The documentary is a bit of a mess, and the second half not good, but the first half is compelling, especially for the nostalgia.  And the Slits were part of that magic time when youth music was so good.

Jean Pennington

Jean Pennington’s ashes have been interred with her husband John’s, in the Garden of Remembrance at St.Mary’s Church in Nottingham.
IMG_5151 (2) StMarys church John and Jean Pennington headstone ab1144h


Jean was a teacher who took a year off to be the Sheriff of Nottingham’s Lady in 1982-3.
She and her family lived for a few years in The Meadows at the All Faith’s Rectory.
Passed a Math degree at Manchester University.
Screenshot (37) Jean Pennington life montage ab0613h.png
Privileged to see a library of photos showing a life lived to the full after the service.
Stephen, Phillip, Andrew and Janet attended along with the grandchildren, and many friends.

 

This House

This House play 1926 aa1456 WP_20180414_19_26_03_Pro (2)
Political events of 1974 to 1979 from the perspectives of the House of Commons Whips’s offices of Labour and Conservatives, made poignant from the Labour Party trying to pass legislation and hold office whilst 17 of their members died.
Turned into a play, performed nationally, including at the Theatre Royal, Nottingham, drawn in part from one written by former Bassetlaw MP Joe Ashton, which I saw at the Nottingham Playhouse some years back.
This House play 1930 DailmCdWkAAMTwb aa0200hTHIS HOUSETHIS HOUSETHIS HOUSETHIS HOUSETHIS HOUSE
I sense people found the play too long and perhaps thinking the political motivations a tad shallow.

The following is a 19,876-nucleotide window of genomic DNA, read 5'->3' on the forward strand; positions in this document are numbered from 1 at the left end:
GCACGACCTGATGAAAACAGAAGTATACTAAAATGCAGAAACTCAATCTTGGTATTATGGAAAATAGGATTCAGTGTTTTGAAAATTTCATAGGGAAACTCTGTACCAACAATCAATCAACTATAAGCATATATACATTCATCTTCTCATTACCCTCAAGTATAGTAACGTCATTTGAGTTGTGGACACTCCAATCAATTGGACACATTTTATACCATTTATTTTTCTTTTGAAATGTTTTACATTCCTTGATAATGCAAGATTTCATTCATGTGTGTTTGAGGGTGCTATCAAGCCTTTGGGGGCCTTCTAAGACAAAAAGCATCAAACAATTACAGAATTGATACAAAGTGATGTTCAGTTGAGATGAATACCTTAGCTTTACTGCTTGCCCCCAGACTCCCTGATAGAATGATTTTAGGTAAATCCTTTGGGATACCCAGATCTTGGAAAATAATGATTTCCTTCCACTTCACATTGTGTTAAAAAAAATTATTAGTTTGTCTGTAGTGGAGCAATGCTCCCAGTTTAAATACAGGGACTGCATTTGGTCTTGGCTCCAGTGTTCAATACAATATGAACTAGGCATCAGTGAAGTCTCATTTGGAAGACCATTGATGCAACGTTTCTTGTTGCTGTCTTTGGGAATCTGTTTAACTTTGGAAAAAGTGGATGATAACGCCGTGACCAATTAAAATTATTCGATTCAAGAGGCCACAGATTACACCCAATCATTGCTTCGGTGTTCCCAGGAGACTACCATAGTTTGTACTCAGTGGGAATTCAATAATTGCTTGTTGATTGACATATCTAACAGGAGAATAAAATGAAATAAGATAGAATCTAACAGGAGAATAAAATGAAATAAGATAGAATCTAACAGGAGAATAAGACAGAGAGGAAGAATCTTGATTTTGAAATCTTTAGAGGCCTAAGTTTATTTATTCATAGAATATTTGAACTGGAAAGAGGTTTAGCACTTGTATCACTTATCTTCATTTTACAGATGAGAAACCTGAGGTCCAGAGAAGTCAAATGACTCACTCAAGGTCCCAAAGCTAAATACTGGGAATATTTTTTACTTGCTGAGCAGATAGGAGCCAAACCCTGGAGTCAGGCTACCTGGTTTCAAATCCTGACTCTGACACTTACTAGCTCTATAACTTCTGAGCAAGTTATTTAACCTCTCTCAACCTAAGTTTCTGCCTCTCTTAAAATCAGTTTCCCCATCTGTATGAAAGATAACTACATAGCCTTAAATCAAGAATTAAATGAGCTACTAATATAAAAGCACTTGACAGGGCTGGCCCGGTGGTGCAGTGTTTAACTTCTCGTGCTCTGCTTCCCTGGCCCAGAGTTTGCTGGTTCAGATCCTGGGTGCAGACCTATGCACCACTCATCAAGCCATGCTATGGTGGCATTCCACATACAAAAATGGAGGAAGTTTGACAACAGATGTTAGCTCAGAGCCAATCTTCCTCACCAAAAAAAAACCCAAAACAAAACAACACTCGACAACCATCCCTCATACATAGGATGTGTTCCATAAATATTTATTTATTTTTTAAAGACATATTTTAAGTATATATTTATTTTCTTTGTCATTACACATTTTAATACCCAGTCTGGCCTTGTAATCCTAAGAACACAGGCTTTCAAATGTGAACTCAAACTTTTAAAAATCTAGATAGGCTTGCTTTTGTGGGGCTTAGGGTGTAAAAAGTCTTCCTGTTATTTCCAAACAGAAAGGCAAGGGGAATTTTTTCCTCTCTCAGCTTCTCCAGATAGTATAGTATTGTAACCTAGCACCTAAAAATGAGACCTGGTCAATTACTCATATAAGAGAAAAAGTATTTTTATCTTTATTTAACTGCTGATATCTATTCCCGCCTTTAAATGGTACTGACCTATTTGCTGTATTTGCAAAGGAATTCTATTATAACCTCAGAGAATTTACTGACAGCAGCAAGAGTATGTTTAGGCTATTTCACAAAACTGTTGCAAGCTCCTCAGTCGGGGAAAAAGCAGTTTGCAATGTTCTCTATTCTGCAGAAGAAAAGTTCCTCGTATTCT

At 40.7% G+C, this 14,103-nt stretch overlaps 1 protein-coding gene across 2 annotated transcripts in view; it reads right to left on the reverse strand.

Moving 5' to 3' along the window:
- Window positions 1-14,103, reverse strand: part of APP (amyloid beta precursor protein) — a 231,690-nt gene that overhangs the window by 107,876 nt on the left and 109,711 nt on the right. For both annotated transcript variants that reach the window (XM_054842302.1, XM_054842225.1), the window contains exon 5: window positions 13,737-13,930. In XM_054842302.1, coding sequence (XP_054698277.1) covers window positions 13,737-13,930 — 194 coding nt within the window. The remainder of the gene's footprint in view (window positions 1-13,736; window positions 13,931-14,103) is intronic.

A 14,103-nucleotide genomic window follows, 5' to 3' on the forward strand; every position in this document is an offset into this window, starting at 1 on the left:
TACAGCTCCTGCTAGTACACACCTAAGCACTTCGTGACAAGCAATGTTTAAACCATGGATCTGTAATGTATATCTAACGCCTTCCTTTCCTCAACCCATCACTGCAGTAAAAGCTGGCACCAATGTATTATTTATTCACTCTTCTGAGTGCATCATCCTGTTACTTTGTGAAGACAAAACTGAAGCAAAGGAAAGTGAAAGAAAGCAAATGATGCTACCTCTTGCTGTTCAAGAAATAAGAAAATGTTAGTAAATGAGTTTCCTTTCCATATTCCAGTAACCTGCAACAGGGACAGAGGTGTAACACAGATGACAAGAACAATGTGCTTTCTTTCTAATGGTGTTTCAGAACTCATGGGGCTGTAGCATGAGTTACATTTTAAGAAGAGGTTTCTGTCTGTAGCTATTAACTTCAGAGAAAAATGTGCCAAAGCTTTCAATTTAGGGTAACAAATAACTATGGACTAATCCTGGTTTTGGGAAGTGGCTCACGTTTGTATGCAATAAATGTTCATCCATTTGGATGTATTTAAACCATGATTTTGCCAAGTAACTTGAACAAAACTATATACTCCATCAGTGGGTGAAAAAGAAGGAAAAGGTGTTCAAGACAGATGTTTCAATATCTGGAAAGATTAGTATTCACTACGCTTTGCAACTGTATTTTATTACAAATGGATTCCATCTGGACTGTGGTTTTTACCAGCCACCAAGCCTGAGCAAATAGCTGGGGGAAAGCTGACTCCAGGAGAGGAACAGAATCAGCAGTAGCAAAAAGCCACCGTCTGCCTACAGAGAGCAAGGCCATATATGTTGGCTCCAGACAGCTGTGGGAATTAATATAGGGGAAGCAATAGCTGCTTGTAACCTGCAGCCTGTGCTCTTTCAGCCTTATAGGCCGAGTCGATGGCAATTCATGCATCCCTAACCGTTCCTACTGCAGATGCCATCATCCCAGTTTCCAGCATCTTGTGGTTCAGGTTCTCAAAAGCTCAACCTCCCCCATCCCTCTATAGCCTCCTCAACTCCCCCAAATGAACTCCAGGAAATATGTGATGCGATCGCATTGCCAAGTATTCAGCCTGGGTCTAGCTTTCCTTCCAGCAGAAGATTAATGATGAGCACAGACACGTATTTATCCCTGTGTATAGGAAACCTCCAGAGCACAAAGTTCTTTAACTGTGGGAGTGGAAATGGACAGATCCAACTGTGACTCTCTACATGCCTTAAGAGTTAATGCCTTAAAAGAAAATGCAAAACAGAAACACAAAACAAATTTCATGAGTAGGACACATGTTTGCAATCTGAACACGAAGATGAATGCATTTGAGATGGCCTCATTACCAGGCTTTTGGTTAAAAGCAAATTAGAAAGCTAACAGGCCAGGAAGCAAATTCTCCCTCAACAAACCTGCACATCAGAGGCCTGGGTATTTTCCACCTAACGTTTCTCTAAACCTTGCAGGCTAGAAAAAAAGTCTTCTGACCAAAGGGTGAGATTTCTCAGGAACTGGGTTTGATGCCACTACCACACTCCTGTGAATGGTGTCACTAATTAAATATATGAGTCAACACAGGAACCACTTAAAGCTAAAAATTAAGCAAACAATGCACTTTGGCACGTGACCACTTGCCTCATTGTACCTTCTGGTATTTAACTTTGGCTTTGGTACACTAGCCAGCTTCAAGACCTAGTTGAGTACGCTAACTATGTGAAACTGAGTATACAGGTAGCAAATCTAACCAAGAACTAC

Without taking sides, the play needs to do a bit more to convey what Wilson, Callaghan, Foot and others were trying to get done. Which was in essence to keep the values of mainstream Labour going – full employment and social justice, and nationalisation as a way of modernising the country (think of the GPO inventing fibre optics) and directing profits into common wealth – in the wake of Ted Heath allowing unemployment to grow and globalisation undercutting decades of investment in Britain’s manufacturing base and developing the notion that wealth was to be drawn from what at the time was called invisible earnings.
If they could have won in Autumn 1978 (Callaghan not going to the church is not covered) or gone the full distance in Autumn 1979, then Labour could have used the receipts of North Sea Oil – modernise our manufacturing, invest in schools, hospitals and achieve full employment.
Instead, the money was used to allow market forces and the whims of the rich to take the reins, a strong pound destroying our manufacturing base.
Joe Ashton’s “Majority of One” was very pro the Labour Government and I would read his articles in Labour Weekly and hear those pitches to Labour Conferences proclaiming what Labour achieved and protesting at how Labour MPs suffered.
But it ran against a mobilised trade union movement that was seeking to do more in terms of shifting the balance of power in the workplace, and a frustration at Britain not being able to keep up with the growth of personal disposable wealth in Germany, the USA and elsewhere, which led to the return of third parties, and conflicting appeals to the importance of being in the Common Market (then only 9 countries) and the return of demanding home rule or independence for Scotland and Wales.

Watching the play with more knowledge than most could be dangerous. I was laughing out loud at Walsall North (John Stonehouse) drowning in the ocean, knowing full well he faked it, when other members of the audience were feeling sorry for a man who appeared to be committing suicide.
The snippets could be great. Remembering the characters that were West Lothian, Chelmsford etc.  A young Rushcliffe (Ken Clarke) panicking as the elderly Labour MP he pushed over appeared to be conking out.
On the other hand, I thought Audrey Wise a far more credible character than presented – and remember how well known the Rooker-Wise amendment was known.
The surprises – that Bob Mellish and Michael Cocks could be seen as such heroes; that the deputy whips reached agreement to pair Batley & Morley in that very final vote, and then the Labour deputy Walter Harrison declining the offer – even now, I remember the TV broadcast 5 days after the loss of confidence vote expressing the heart-break of that Labour MP who had died.  Deeply moving.